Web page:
"He looks like a second-year player," Tomlin said. "He, of course, is markedly better than he was a year ago, as it is expected. The standards of expectations of him change, as it does everyone in his draft class. To this point, he's meeting those challenges."
Pittsburgh's defensive line needs an influx of youth as starters Brett Keisel, Casey Hampton and Aaron Smith are all over 30. Hood is looking to play a much bigger role in the rotation after recording only eight tackles and a sack last season.
I don't think you can truly pick a disappointing player a few days into training camp. But based on the opening weekend, I wasn't particularly overwhelmed by Leftwich.
The veteran quarterback shared snaps with Roethlisberger with the first team, and there is clearly a difference when each player runs the offense. When Roethlisberger was in, the ball rarely touched the ground. Meanwhile, Leftwich missed several throws in team drills that I felt he should have made.
But again, it's very early in camp. A stronger indication will come during the preseason.
- Roethlisberger may be in the best shape of his career. The quarterback often uses the offseason to rest his body and recover from injuries. But as a result, Roethlisberger usually shows up to camp on the heavy side. That's not the case this year as he's thin and looks like he's in midseason form. Roethlisberger said his offseason incident and time away from the team motivated him to show up in shape as a sign of dedication.
- First-round pick Maurkice Pouncey appears to be a good fit. He suffered a hamstring injury that kept him out of practice Sunday. But in the first couple of practices, Pouncey looked very fluid and was showing a mean streak by finishing his blocks. He will most likely play right guard this year, but Pouncey is also getting reps at center.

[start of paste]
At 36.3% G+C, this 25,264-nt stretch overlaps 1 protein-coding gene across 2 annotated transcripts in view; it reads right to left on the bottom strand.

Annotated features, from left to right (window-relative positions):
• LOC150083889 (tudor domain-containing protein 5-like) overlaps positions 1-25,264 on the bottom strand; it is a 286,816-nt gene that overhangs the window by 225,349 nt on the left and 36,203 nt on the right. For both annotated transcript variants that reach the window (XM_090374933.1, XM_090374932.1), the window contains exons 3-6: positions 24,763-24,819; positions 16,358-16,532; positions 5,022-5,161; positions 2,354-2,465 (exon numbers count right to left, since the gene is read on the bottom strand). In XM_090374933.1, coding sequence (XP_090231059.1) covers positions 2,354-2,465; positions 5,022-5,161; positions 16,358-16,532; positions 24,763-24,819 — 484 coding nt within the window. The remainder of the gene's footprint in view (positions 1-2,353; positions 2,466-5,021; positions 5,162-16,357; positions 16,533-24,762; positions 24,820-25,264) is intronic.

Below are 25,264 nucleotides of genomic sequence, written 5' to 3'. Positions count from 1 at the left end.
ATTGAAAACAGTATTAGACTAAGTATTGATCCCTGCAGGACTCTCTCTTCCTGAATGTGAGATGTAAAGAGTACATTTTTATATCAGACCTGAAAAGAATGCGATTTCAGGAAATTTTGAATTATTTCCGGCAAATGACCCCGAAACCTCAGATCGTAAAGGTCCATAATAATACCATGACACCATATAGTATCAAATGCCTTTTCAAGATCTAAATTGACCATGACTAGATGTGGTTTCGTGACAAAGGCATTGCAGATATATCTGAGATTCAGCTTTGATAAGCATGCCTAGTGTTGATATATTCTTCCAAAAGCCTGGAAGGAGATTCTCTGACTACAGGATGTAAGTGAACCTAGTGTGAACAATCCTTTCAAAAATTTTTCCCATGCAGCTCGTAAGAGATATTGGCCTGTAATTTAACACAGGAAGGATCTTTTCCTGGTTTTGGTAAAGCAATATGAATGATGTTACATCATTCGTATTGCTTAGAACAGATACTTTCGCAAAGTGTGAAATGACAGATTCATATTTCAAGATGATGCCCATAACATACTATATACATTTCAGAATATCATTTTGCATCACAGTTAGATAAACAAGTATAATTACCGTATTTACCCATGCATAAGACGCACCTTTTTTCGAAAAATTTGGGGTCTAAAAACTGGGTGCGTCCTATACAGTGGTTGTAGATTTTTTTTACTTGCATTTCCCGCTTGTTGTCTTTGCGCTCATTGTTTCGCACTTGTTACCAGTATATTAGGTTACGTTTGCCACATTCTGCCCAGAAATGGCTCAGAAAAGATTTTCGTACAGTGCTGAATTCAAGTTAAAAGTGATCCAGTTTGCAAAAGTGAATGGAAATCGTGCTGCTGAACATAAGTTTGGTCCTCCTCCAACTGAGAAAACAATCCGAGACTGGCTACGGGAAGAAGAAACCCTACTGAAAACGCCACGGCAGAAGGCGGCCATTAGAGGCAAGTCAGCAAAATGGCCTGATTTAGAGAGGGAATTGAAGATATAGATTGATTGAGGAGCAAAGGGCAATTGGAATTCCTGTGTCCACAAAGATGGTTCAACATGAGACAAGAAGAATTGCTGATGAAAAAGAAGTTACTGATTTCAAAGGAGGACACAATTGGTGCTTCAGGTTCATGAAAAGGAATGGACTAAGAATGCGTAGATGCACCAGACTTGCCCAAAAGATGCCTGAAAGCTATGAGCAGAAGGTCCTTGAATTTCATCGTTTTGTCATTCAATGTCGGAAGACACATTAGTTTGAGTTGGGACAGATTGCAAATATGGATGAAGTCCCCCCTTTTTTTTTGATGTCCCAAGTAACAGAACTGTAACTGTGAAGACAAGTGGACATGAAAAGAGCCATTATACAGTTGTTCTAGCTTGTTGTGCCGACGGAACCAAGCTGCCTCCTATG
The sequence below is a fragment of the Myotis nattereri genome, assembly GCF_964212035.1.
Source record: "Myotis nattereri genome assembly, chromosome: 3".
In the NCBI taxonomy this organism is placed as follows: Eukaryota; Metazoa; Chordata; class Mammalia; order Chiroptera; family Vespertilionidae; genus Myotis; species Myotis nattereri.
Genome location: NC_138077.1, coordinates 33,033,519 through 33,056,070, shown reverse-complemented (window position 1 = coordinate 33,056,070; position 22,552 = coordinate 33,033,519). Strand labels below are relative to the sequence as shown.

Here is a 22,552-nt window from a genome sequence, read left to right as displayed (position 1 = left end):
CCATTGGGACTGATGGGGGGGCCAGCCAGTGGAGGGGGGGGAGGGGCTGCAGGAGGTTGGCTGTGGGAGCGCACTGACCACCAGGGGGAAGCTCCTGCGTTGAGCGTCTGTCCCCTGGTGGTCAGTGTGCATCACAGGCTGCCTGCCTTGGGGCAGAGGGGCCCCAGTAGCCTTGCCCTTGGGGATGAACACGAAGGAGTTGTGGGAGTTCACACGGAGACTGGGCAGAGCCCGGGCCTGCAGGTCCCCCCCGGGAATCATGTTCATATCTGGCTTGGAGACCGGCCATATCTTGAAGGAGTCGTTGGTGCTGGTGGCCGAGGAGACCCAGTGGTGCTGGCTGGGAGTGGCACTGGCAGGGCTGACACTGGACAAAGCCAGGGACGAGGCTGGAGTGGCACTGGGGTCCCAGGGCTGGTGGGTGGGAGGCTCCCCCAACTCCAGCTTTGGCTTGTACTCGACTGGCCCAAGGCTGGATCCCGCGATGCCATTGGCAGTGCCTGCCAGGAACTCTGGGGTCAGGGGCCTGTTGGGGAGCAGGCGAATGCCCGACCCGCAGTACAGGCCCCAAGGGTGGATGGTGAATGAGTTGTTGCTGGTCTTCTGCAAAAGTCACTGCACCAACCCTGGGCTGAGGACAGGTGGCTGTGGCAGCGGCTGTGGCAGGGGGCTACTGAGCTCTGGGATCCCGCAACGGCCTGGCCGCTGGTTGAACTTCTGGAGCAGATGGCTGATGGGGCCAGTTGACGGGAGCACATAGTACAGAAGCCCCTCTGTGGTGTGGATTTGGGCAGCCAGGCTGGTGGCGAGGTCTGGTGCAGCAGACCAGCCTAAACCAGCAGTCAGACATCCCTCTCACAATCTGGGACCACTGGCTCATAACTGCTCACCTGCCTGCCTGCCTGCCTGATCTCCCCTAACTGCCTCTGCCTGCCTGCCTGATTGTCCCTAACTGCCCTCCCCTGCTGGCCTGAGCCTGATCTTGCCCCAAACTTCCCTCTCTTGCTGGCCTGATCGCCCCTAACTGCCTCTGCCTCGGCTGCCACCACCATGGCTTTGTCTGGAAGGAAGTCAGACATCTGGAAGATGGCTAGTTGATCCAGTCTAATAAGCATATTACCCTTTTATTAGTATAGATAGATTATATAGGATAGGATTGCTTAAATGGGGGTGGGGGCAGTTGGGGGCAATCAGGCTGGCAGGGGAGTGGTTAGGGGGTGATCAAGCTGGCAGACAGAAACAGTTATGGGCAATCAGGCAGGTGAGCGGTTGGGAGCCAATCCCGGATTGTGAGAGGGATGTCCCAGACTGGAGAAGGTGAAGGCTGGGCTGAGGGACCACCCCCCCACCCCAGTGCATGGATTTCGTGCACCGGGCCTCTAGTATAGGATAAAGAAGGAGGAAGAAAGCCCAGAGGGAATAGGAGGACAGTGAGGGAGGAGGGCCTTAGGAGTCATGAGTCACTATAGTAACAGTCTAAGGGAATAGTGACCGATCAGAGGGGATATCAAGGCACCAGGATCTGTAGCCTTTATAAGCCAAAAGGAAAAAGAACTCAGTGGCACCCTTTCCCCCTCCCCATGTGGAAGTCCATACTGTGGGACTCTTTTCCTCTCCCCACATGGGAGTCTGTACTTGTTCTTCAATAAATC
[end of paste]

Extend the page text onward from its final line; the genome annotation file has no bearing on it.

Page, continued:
- Look for Pittsburgh to put a stronger emphasis on the running game, especially with Roethlisberger out early in the season. Starting tailback Rashard Mendenhall recorded his first 1,000-yard season in 2009 and should get a lot of carries behind this revamped O-line.
- Speaking of the running game, second-year player Frank "The Tank" Summers is getting a good look at fullback. Summers did not contribute his rookie year. But offensive coordinator Bruce Arians, who rarely utilizes fullbacks, seems to be open to seeing if Summers can man the role. Summers made a really good block on outside linebacker James Harrison over the weekend.
- Pittsburgh has two potentially sticky contract situations, but neither player plans to cause a distraction. Pro Bowl outside linebacker LaMarr Woodley and kicker Jeff Reed are both disappointed they did not get long-term extensions. The Steelers informed both players before training camp that nothing will be done with their deals before the start of the 2010 season, but both reported to camp on time.
- Keep an eye on rookie receivers Emmanuel Sanders and Antonio Brown. Both are very competitive and making plays early in camp. Sanders, a third-round pick, looks smooth running his routes and coming out of his breaks for a first-year receiver. He may be able to contribute at some point this season. Brown, a sixth-round pick, is more raw but always gives good effort.
- Do not underestimate the addition of cornerback Bryant McFadden. He's played well in Pittsburgh’s system in the past, and McFadden can help fill one of the team's few glaring holes on the defense.
- Veteran receiver Antwaan Randle El was fielding punts this weekend and has to be considered one of the favorites to win the job. The kick return game is one area Pittsburgh struggled in last season. Randle El has five punt returns for touchdowns in his career.
Here are several notes and observations:
- The rotation at quarterback continued Sunday as Byron Leftwich and Ben Roethlisberger shared reps with the first team. As Steelers coach Mike Tomlin warned, the reps will be "non-rhythmic." Roethlisberger had another good day. He led the starters in a two-minute drill, capped it off with a strike over the middle to tight end Heather Miller for a touchdown. "Big Ben" also signed autographs afterwards for the second straight day.